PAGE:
In 1997, the Evan B. Donaldson Adoption Institute, Inc., New York, convened a symposium on the adoption of substance-exposed infants and prepared a follow-up publication.
The conference was held in response to the problem of the growing number of substance-exposed infants in the public welfare system who are entering foster care, when for many of them adoption, not family unification, is the goal.
For the conference, the Institute prepared and disseminated a select Bibliography annotating the leading research, policy and practice literature in the areas of prenatal alcohol and drug exposure and adoption.
- The Evan B. Donaldson Adoption Institute held the two-day conference on October 24–25, 1997, in Alexandria, Va. It featured nine plenary sessions and 19 concurrent seminars and was attended by 150 professionals from various disciplines. The conference:
- Explored the current research-based knowledge on issues related to the long-term impact of substance exposure on infants and the impact of adoption on children, particularly in relation to attachment.
- Explored ways to more fully integrate research and practice-based knowledge with current adoption policy, and identified areas in which further research is needed.
Two separate groups of adoption professionals that rarely interact and often have differing agendas — scholars and researchers, on the one hand, and adoption policymakers and practitioners on the other — had an opportunity to network and to exchange ideas.
- The annotated Bibliography continued to be disseminated after the conference and a 12-chapter book, based on the conference papers and titled Adoption and Prenatal Alcohol and Drug Exposure: Research, Policy and Practice, will be published by the Child Welfare League of America (CWLA) Press in 2000.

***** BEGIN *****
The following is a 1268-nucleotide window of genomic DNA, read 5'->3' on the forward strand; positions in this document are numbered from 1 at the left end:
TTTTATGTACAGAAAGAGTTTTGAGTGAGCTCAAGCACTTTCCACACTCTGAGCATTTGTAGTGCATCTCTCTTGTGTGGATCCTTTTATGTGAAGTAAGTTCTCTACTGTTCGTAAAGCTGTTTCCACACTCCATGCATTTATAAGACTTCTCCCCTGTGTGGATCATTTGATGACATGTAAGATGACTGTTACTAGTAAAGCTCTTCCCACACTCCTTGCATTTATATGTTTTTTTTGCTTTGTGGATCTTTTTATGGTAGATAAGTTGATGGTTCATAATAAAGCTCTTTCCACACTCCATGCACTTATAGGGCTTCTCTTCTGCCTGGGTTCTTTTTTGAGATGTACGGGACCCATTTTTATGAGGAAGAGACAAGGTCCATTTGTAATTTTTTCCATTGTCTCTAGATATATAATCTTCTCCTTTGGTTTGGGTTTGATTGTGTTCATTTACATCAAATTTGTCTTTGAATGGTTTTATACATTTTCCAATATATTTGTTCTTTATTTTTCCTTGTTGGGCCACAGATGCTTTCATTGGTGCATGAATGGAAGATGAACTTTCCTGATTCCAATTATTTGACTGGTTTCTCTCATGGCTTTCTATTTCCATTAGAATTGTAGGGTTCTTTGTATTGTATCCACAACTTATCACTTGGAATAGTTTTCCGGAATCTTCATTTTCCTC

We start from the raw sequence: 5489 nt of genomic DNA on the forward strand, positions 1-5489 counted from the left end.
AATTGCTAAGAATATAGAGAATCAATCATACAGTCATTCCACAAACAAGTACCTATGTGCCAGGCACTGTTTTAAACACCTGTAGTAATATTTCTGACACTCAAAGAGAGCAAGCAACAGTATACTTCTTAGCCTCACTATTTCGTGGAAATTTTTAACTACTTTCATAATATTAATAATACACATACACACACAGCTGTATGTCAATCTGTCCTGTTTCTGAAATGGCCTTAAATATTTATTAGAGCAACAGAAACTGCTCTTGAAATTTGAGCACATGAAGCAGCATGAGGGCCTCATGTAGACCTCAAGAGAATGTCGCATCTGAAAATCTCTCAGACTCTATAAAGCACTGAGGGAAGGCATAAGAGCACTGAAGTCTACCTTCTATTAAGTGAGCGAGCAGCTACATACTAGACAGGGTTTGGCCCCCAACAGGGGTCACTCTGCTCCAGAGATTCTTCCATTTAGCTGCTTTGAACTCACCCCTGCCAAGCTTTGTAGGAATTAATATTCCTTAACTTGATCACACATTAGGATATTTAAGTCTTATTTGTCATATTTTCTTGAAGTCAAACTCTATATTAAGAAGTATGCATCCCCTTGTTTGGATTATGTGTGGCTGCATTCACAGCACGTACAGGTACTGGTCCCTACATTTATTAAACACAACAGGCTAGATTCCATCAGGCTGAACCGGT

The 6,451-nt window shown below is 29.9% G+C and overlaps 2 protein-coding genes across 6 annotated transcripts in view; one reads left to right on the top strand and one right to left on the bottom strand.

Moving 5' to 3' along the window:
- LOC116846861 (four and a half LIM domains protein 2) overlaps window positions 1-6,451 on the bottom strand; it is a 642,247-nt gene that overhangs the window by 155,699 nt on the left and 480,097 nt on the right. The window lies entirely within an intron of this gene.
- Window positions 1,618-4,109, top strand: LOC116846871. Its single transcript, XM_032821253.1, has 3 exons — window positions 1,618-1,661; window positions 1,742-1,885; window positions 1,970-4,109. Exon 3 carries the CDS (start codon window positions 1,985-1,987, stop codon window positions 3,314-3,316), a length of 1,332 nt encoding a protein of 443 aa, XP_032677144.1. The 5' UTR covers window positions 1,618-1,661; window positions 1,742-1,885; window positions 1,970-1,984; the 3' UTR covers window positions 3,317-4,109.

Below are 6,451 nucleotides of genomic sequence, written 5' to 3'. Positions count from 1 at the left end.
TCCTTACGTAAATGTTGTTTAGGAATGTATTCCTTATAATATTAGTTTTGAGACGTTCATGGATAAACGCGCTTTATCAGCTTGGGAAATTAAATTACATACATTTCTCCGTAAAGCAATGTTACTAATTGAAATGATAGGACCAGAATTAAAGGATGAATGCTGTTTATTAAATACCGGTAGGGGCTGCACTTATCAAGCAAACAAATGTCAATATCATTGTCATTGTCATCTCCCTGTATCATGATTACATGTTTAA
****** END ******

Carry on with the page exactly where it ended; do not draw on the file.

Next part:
- Some of the handouts from the conference, the Bibliography, and other substantive information have been posted on the Institute's Web site. See the Program Results Bibliography for further details about dissemination.
The Robert Wood Johnson Foundation (RWJF) supported the conference with a grant of $49,600 between October 1997 and September 1999.
The Institute contributed an additional $50,000 towards conference costs, and registration fees generated approximately $20,000.
The What's Next Health series features leading thinkers and visionaries. Stanford social scientist & innovator BJ Fogg discusses his model f...
Executive Nurse Fellow Jerry Mansfield explains why the University Hospital and the Richard M. Ross Heart Hospital do not have a BSN-only hi...
When companies invest in employee wellness, it’s good for health, productivity ... and the bottom line.
We create new opportunities for better health by investing in health where it starts—in our homes, schools, and jobs.
RWJF Nurse Faculty Scholar Jennifer Bellot writes about losing her grandmother to complications from a medical error.
A conference in St. Paul, Minnesota earlier this month examined ideas and emerging examples for building a healthier Minnesota by promoting ...
Developing small community homes as alternatives to nursing homes, this radical, new national model for skilled nursing care returns control...
Helping us understand what’s driving high health care costs is why we need more transparency in the prices, costs and quality of health care...
NewPublicHealth spoke with the Julio Frenk, MD, MPH, PHD, Dean of the Harvard School of Public Health, about how public health has changed o...
Improved Prevention and Treatment Decrease U.S. Stroke Deaths - NHTSA Announces New Safety Efforts for Older Drivers - Poll: Parents Concern...
Patrick M. Krueger recently co-authored a study that examines the characteristics and mortality risks of nondrinker subgroups to explain why...
America is not getting good value for its health care dollar. These resources explore issues of cost and value of health care.